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INR Currency Report | Q4 2020

Economic outlook

India has confirmed more than 450,000 cases of COVID-19 so far, making it the world’s fourth-worst-hit country. Delhi and Mumbai are particularly badly affected, with hospitals struggling to accommodate critically ill patients. India’s COVID-19 cases have surged in early December, with the Supreme Court (why are they involved??) warning that the situation could worsen further if authorities did not effectively deal with the pandemic.

Economic reforms should support some medium-term growth, although the most recent efforts to reform farm price supports is under strong attack. It's expected that Modi and his ruling party to stay in power until its scheduled term in 2024. Tensions with China and Pakistan will remain high but will (hopefully) not lead to a large-scale conflict.

The economy is projected to decline in FY 2020 (April 2020–March 2021) as stringent Covid-19 containment measures do the damage we've come to expect. The ongoing spread of the virus and potential snap-back of lockdown measures, coupled with fiscal stimulus measures falling well short of the mark(see below), continue to pose downside risk. Analysts are projecting GDP to fall 9.3% in FY 2020, and increase between 6.9-9.2% in FY 2021 (we found multiple estimates). That basically leaves 2020 as a lost year, but not much worse.

Government and Central Bank

In November, the government outlined the third installment of stimulus, focusing largely on credit growth, job creation and infrastructure. Total spending on Covid-19 relief amounts to roughly 6% of GDP so far. That is pitiful compared to Japan (21%), US (13%) and even Turkey (12%), and will likely have a limited impact on the recovery and fiscal health.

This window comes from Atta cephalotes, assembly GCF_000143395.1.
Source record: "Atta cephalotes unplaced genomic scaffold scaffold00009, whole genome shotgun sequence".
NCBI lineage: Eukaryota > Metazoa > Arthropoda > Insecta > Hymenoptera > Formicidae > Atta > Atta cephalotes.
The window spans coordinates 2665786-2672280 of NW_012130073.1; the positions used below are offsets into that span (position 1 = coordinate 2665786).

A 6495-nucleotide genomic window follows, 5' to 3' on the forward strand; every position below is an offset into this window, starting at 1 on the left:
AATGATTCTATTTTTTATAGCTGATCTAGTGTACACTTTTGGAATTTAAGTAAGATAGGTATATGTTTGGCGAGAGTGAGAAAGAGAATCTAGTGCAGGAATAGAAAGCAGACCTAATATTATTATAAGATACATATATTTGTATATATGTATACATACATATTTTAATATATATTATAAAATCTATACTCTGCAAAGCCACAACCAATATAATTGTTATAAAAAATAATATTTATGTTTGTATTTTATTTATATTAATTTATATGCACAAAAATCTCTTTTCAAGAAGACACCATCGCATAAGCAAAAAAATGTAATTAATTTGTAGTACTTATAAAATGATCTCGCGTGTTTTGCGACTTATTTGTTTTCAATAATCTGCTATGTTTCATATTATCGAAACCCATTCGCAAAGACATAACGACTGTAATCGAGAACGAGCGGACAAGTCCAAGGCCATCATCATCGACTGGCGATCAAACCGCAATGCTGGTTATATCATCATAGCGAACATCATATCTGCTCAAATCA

At its monetary policy meeting ending on December 4th, the Reserve Bank of India (RBI) kept the Bank’s policy rates unchanged ( meeting market expectations.) The RBI left the reverse repurchase rate, the repurchase rate and the marginal standing facility rate at 3.35%, 4.00% and 4.25%, respectively.

At its monetary policy meeting ending on December 4th, the Reserve Bank of India (RBI) kept the Bank’s policy rates unchanged ( meeting market expectations.) The RBI left the reverse repurchase rate, the repurchase rate and the marginal standing facility rate at 3.35%, 4.00% & 4.25%, respectively.

Source: Reserve Bank of India (RBI).


INR has been on a very long-term depreciating trend, as seen here in this 10 year chart (INRUSD, non-ISO). It's lost almost 50% of its value in that time. However, it's been a slow, steady process, and so the volatility is actually not very high, at only 6.5%/annum.

Analysts forecasts for the next 12 months cluster around 70.5, slightly lower than the current spot rate of 73.57

Hedging costs

Fortunately, as central banks have been busily reducing rates in response to the pandemic, the cost of hedging has come down dramatically. Five years ago, forward points were more than double today's. Hedging costs using NDFs are about 4.5%/yr, favoring selling USD/buying INR. If rolling forwards, the curve favors long-tenors if selling INR, short tenors if selling USD.

Additionally, option implied volatility is also relatively low, at 7.2%. This results in a USD Call/INR put at the money premium of 5.9% for 12 months.

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